Human beings happen to be the best known candidates for ‘conscious observers’. There may be others out there somewhere, but human beings remain the only known species fully qualified for the job. That is our uniqueness, our ticket to purposefulness. It is through consciousness that all of reality, from interstellar space to quarks, gains permanence in an otherwise transitory existence. Obviously, Rav Saadia was unaware of all this 1100 years ago. But he was aware that there was something unique about human beings, something that set them apart from all other creatures and enabled them to transfer purposefulness to everything else. In this sense, perhaps, he considered them to be the purpose of creation.
But what about his earlier answers? The second answer, to reveal divine greatness and wisdom, and the third answer of enabling creations to experience subservience to God, are really flip sides of the same coin. Who is supposed to be the recipient of this revelation of greatness and wisdom? Obviously, it was to be those creations that are capable of appreciating that revelation. To appreciate such wonders requires consciousness – awareness of both one’s own being and of the reality of everything else. This remarkable ability, which we almost always tend to take for granted, is really our private pipeline to experience the wonder of creation. God, in creating everything, revealed all this greatness and wisdom, all this wonder, so that a conscious being could observe it and experience it. We are among the privileged few who can do that.
It doesn’t end there. The third answer compliments this privilege. With all that wonder, comes a great responsibility. We, perhaps unique among all creation, have been chosen for the task of understanding where we stand in relation to God. We human beings must recognize our own subservience to the Creator of all this wonder. We must fathom the vast gap that yawns between the Creator and the created. While this may pierce our precious egos a bit, it’s worth it in the end. There is no greater sense of self worth, of purposefulness, than that which comes through reverence of God. Through that, and through that alone, does a person come to understand his or her place in life.
But we are still left with that first answer. How does that fit in with all this wonder and reverence? It turns out the Rav Saadia added a little clarity to the first answer. He wrote that creation, despite having no purpose, was not pointless. He explained that unlike a human activity, which is rendered pointless when it lacks a purpose, divine activity does not suffer from such a limitation. God is above such mundane constraints as needing a purpose in order to feel worthwhile. God is not a human being. No matter how tempted we may be to make God into a glorified human being, we will never get there. God is infinitely above human needs and desires, and only the very highest aspirations of the human soul enable us to catch the faintest glimmer of God’s essence. From the ‘God’ vantage point, there is nothing other than the divine will. There is no other purpose, no goal, no pot at the end of the rainbow that makes the whole thing worthwhile. There is only God’s will, and nothing else.
This is a difficult and crucial idea to understand. It cuts to the core of Jewish philosophy. On the most sublime, the most divine level, there is only God and God’s will. It is an idea that actually forms the bridge between Jewish philosophy and Jewish mysticism, two theological systems that frequently stand diametrically opposed to each other. It is an idea that stands at the pinnacle of human knowledge. We, as important and as essential as we may be, are nothing more than a product of God’s will. We are no different than the rest of creation in this regard. We, along with everything else, exist, and that’s the whole of it. ‘Being’ is its own purpose; it is utterly beyond any purpose, it simply ‘is’.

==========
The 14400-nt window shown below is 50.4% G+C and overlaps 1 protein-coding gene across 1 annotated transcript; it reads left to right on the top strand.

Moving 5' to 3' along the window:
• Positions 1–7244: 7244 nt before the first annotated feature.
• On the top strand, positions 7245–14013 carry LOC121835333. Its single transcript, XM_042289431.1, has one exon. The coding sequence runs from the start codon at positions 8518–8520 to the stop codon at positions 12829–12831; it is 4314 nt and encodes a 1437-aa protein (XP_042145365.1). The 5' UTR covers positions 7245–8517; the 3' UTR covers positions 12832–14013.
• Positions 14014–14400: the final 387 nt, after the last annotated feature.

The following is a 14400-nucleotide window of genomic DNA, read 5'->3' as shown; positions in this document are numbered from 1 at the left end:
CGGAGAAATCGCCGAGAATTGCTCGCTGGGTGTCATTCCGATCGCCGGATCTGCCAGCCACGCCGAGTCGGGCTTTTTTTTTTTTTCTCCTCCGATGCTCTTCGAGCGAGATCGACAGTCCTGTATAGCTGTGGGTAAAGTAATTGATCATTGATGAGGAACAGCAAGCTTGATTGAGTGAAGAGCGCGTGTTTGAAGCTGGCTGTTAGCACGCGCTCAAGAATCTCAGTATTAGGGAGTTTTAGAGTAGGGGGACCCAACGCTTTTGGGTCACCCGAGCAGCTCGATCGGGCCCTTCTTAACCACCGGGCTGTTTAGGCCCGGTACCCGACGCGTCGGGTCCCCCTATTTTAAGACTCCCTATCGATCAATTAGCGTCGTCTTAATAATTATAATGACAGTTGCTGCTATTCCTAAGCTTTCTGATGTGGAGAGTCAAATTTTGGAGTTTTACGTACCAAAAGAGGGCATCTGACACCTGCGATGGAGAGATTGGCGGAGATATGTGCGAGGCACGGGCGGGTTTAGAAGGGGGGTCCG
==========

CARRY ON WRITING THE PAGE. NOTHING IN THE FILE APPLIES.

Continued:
Philosophical ideas are usually too pie-in-the-sky for anybody normal to get anything out of. They are almost invariably super-intellectual and tend to turn off most people pretty quickly. But there are ways of taking this highbrow stuff and making it relevant and real. Rav Saadia’s idea is a perfect candidate. It may not be easy to acquire the consciousness of being the focal point through which all other things become purposeful. It runs the risk of turning into a huge ego trip. But it can lead to a tremendous sense of self worth, a quality that is sorely lacking in today’s world of transient pleasure seeking and instant everything. Building up such a consciousness is a long term project. It means thinking about one’s place in the world and becoming aware of one’s significance. It means putting in some serious contemplation about the role and the responsibilities of human beings, both as individuals and as a whole, and whether we are fulfilling our task.
Exploring the purpose of creation was never meant to be easy. It is not a simple act of faith or a mechanical ritual. It is using the mind to delve to the bottom of the deepest question there is. It should come as no surprise when the answers are found to be challenging and even a little disturbing. As we proceed along the lonely road examining these ultimate questions we have to be ready for anything. If we encounter something like the first of Saadia’s answers, we should not dismiss it offhandedly as useless or irrelevant. Exploring the purpose of creation is the journey of a lifetime.
Food for Thought
No matter how we spin it, no purpose in creation doesn't sound very Jewish. How does this square with Judaism and Torah?